The executive branch recognizes the same rule. The opinions of our Office have followed it. See Memorandum for John P. Schmitz, Deputy Counsel to the President, from John C. Harrison, Deputy Assistant Attorney General, Office of Legal Counsel, Re: Expiration of the Term of the Chairman of the Federal Reserve System at 1 (July 5, 1991) (Because "[t]here is no statutory provision allowing the Chairman to hold over upon the expiration of his term," "that office will become vacant when Mr. Greenspan's term as Chairman expires"); Federal Reserve Board - Vacancy With the Office of the Chairman - Status of the Vice Chairman (12 U.S.C. 242, 244), 2 Op. O.L.C. 394, 395 (1978) ("Because the incumbent is not entitled to continue to exercise his powers absent reappointment, a vacancy in the position results."). And a long line of prior opinions by the Attorneys General reached the same conclusion. See Reappointment of the District of Columbia Rent Commissioners, 33 Op. Att'y Gen. 43, 44 (1921) ("The general rule is that where Congress has not authorized an officer to hold over, his incumbency must be deemed to cease at the end of his term, though no appointment of a successor may then have been made."); Interstate Commerce Commission - Term of Office, 25 Op. Att'y Gen. 332, 332-33 (1905); Chiefs of Bureaus in the Navy Department, 17 Op. Att'y Gen. 648, 649 (1884); Liability on Sureties on Official Bond, 15 Op. Att'y Gen. 214, 214-15 (1877); Resignation of Office, 14 Op. Att'y Gen. 259, 261-62 (1873); Secretary of New Mexico, 12 Op. Att'y Gen. 130 (1867); Tenure of Navy Agents, 11 Op. Att'y Gen. 286, 286-87 (1865) (overruling Naval Officers Hold Over till Successors Are Qualified, 2 Op. Att'y Gen. 713 (1835)).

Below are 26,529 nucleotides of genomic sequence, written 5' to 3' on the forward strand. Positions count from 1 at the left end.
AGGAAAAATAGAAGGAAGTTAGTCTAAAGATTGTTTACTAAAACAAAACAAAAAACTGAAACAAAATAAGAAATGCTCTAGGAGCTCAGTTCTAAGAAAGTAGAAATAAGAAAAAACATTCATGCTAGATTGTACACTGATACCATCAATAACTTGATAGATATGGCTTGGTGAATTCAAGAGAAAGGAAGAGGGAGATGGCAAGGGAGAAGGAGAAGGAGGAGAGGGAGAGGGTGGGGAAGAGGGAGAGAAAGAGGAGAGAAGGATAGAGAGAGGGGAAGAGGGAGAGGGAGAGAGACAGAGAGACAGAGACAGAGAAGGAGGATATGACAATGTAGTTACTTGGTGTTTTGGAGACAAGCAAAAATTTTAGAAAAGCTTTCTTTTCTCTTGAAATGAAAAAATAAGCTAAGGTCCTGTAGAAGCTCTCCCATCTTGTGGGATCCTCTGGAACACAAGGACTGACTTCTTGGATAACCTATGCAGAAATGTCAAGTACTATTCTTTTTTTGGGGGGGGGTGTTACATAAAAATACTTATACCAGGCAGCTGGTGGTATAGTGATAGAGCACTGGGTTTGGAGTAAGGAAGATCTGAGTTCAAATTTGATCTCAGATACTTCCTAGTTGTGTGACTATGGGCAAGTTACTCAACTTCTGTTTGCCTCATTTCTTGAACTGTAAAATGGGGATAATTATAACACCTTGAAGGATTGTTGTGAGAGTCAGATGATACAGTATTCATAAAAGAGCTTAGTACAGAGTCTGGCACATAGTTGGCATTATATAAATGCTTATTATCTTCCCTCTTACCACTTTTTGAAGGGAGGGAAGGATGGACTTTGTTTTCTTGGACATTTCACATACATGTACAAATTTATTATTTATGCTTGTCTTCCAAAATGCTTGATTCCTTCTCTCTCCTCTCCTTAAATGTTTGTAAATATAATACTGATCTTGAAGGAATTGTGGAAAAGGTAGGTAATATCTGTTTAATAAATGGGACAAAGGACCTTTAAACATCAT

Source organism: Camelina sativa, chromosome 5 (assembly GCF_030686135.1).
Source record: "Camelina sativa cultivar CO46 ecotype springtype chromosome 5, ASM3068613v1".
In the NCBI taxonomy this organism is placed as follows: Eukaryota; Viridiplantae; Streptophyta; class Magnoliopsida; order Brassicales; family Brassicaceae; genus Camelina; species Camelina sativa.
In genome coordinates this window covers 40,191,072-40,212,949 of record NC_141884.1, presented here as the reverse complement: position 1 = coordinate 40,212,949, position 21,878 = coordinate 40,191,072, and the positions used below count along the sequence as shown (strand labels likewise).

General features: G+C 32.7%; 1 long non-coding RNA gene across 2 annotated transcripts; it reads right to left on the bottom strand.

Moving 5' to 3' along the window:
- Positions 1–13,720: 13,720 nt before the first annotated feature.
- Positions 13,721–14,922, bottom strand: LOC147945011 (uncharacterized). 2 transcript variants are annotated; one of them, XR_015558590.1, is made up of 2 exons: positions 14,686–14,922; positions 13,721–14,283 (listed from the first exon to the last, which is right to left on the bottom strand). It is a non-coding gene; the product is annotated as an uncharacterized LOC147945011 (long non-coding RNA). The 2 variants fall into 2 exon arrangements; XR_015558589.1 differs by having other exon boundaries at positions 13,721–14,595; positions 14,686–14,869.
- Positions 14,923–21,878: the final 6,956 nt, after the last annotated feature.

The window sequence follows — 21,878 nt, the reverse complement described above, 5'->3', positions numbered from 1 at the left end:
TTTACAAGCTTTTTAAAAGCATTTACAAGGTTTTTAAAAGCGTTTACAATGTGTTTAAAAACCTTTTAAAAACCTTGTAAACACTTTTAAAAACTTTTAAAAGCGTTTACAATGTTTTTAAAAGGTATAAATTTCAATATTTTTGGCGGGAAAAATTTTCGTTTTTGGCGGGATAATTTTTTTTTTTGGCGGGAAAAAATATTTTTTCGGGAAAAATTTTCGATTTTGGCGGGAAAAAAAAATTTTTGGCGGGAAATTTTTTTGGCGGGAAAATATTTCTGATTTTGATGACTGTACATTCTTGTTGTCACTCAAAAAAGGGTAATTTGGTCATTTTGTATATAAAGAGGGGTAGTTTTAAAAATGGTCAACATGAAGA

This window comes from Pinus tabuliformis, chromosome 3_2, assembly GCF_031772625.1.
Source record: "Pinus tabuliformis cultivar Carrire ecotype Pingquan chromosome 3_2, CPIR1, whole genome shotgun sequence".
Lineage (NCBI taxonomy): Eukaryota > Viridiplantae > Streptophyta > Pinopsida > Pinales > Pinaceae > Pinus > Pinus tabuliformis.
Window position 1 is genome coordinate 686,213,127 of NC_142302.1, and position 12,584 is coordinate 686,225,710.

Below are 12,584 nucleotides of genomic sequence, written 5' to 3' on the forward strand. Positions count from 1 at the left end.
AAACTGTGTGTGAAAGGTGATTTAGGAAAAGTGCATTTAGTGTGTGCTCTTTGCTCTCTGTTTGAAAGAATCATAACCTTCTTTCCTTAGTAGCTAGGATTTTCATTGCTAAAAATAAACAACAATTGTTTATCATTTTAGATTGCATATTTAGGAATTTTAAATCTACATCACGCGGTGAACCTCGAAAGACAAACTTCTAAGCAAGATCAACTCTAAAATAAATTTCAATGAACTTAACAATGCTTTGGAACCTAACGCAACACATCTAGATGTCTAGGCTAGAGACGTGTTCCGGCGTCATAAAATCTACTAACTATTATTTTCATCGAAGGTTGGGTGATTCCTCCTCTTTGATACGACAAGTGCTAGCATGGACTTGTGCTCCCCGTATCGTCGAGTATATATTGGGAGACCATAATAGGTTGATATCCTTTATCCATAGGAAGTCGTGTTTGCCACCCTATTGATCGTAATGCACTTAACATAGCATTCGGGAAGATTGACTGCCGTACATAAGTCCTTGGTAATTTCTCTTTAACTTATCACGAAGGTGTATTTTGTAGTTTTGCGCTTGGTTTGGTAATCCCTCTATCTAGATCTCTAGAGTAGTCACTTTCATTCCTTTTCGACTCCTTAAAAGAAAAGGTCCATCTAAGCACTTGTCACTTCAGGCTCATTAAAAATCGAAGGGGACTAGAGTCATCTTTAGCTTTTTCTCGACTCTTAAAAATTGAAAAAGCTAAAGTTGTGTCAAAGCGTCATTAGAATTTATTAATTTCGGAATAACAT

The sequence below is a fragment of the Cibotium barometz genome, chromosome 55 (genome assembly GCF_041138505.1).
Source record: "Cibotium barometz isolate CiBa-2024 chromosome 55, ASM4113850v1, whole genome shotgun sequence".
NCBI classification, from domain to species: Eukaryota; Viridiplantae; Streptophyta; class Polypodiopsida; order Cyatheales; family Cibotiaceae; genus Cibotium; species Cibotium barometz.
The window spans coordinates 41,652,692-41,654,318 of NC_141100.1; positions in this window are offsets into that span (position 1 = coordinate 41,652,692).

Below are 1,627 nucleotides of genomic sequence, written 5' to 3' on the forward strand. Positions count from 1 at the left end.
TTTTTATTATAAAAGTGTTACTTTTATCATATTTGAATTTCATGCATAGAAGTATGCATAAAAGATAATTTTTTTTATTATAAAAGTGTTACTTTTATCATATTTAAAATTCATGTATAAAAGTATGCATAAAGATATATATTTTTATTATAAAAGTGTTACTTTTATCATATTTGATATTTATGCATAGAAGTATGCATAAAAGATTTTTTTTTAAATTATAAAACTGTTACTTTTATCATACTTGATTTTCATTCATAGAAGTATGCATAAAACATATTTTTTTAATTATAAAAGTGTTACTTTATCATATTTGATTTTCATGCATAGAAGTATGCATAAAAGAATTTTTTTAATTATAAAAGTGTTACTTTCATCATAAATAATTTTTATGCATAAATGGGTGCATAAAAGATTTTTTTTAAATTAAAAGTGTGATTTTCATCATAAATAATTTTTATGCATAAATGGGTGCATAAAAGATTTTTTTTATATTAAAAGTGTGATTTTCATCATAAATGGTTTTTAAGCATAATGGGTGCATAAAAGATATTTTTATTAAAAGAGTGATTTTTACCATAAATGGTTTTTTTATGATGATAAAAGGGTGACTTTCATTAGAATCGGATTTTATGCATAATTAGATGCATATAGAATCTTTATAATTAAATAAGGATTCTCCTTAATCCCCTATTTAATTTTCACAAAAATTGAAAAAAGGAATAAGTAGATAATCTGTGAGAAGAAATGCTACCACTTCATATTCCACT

We are aware of only one argument for the position that, in the circumstances here, this rule should not apply. The District of Columbia Business Corporation Act ("D.C. Business Corporation Act") provides that "[e]ach director [of a for-profit corporation] shall hold office for the term for which elected or until a successor shall have been elected and qualified." D.C. Code Ann. 29-101.33 (2001). The Act establishing Amtrak makes the D.C. Business Corporation Act applicable "to the extent consistent with" the Amtrak Act, 49 U.S.C. 24301(e), and, according to the argument, it would be consistent with the Amtrak Act for the members of the Reform Board, having served their statutory terms, to hold over under the provision of District of Columbia law. (1)